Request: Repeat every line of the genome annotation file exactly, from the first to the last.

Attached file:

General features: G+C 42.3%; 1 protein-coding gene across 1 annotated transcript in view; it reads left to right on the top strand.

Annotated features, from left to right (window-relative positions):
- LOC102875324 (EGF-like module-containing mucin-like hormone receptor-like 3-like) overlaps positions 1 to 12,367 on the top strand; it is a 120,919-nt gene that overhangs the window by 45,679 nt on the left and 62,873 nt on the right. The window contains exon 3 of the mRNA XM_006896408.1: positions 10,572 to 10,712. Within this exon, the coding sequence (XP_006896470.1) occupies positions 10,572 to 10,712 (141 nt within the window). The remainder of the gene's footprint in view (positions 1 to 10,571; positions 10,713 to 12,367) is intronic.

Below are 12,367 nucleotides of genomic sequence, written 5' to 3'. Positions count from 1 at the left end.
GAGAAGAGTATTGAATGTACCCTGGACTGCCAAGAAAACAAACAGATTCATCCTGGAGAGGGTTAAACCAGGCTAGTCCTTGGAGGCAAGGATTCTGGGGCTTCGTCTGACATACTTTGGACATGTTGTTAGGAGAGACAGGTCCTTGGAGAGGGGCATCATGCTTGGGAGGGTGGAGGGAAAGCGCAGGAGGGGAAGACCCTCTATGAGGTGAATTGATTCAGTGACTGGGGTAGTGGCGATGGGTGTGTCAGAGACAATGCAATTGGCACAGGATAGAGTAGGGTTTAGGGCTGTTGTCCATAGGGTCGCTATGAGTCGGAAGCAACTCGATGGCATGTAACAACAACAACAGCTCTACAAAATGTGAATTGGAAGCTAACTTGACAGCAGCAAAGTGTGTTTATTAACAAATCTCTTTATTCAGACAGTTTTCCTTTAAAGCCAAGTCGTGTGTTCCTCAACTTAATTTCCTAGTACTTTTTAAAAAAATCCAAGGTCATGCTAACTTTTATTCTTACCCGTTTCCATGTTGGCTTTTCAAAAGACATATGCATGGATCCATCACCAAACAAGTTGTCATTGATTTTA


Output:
General features: G+C 42.3%; 1 protein-coding gene across 1 annotated transcript in view; it reads left to right on the top strand.

Annotated features, from left to right (window-relative positions):
- LOC102875324 (EGF-like module-containing mucin-like hormone receptor-like 3-like) overlaps positions 1 to 12,367 on the top strand; it is a 120,919-nt gene that overhangs the window by 45,679 nt on the left and 62,873 nt on the right. The window contains exon 3 of the mRNA XM_006896408.1: positions 10,572 to 10,712. Within this exon, the coding sequence (XP_006896470.1) occupies positions 10,572 to 10,712 (141 nt within the window). The remainder of the gene's footprint in view (positions 1 to 10,571; positions 10,713 to 12,367) is intronic.

Below are 12,367 nucleotides of genomic sequence, written 5' to 3'. Positions count from 1 at the left end.
GAGAAGAGTATTGAATGTACCCTGGACTGCCAAGAAAACAAACAGATTCATCCTGGAGAGGGTTAAACCAGGCTAGTCCTTGGAGGCAAGGATTCTGGGGCTTCGTCTGACATACTTTGGACATGTTGTTAGGAGAGACAGGTCCTTGGAGAGGGGCATCATGCTTGGGAGGGTGGAGGGAAAGCGCAGGAGGGGAAGACCCTCTATGAGGTGAATTGATTCAGTGACTGGGGTAGTGGCGATGGGTGTGTCAGAGACAATGCAATTGGCACAGGATAGAGTAGGGTTTAGGGCTGTTGTCCATAGGGTCGCTATGAGTCGGAAGCAACTCGATGGCATGTAACAACAACAACAGCTCTACAAAATGTGAATTGGAAGCTAACTTGACAGCAGCAAAGTGTGTTTATTAACAAATCTCTTTATTCAGACAGTTTTCCTTTAAAGCCAAGTCGTGTGTTCCTCAACTTAATTTCCTAGTACTTTTTAAAAAAATCCAAGGTCATGCTAACTTTTATTCTTACCCGTTTCCATGTTGGCTTTTCAAAAGACATATGCATGGATCCATCACCAAACAAGTTGTCATTGATTTTA